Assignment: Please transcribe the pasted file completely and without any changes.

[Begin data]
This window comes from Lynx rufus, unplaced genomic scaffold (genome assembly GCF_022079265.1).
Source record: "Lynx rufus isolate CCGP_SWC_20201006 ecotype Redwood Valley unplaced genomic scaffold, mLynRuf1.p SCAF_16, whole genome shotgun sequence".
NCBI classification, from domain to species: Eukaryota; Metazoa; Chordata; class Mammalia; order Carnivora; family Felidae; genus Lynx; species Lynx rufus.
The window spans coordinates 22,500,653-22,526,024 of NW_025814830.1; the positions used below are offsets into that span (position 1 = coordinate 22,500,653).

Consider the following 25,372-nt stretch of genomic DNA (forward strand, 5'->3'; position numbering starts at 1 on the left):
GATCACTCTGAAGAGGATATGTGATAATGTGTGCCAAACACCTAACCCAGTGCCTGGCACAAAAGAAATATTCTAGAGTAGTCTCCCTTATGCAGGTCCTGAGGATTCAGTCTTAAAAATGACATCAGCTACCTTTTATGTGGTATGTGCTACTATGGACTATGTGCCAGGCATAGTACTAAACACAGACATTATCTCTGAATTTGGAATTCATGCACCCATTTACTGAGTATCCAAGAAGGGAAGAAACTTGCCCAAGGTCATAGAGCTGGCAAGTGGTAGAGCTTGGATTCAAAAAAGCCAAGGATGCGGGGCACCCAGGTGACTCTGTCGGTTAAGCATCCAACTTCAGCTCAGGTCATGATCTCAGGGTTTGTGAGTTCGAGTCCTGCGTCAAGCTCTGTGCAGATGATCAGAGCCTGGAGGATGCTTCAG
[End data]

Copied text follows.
This window comes from Lynx rufus, unplaced genomic scaffold (genome assembly GCF_022079265.1).
Source record: "Lynx rufus isolate CCGP_SWC_20201006 ecotype Redwood Valley unplaced genomic scaffold, mLynRuf1.p SCAF_16, whole genome shotgun sequence".
NCBI classification, from domain to species: Eukaryota; Metazoa; Chordata; class Mammalia; order Carnivora; family Felidae; genus Lynx; species Lynx rufus.
The window spans coordinates 22,500,653-22,526,024 of NW_025814830.1; the positions used below are offsets into that span (position 1 = coordinate 22,500,653).

Consider the following 25,372-nt stretch of genomic DNA (forward strand, 5'->3'; position numbering starts at 1 on the left):
GATCACTCTGAAGAGGATATGTGATAATGTGTGCCAAACACCTAACCCAGTGCCTGGCACAAAAGAAATATTCTAGAGTAGTCTCCCTTATGCAGGTCCTGAGGATTCAGTCTTAAAAATGACATCAGCTACCTTTTATGTGGTATGTGCTACTATGGACTATGTGCCAGGCATAGTACTAAACACAGACATTATCTCTGAATTTGGAATTCATGCACCCATTTACTGAGTATCCAAGAAGGGAAGAAACTTGCCCAAGGTCATAGAGCTGGCAAGTGGTAGAGCTTGGATTCAAAAAAGCCAAGGATGCGGGGCACCCAGGTGACTCTGTCGGTTAAGCATCCAACTTCAGCTCAGGTCATGATCTCAGGGTTTGTGAGTTCGAGTCCTGCGTCAAGCTCTGTGCAGATGATCAGAGCCTGGAGGATGCTTCAG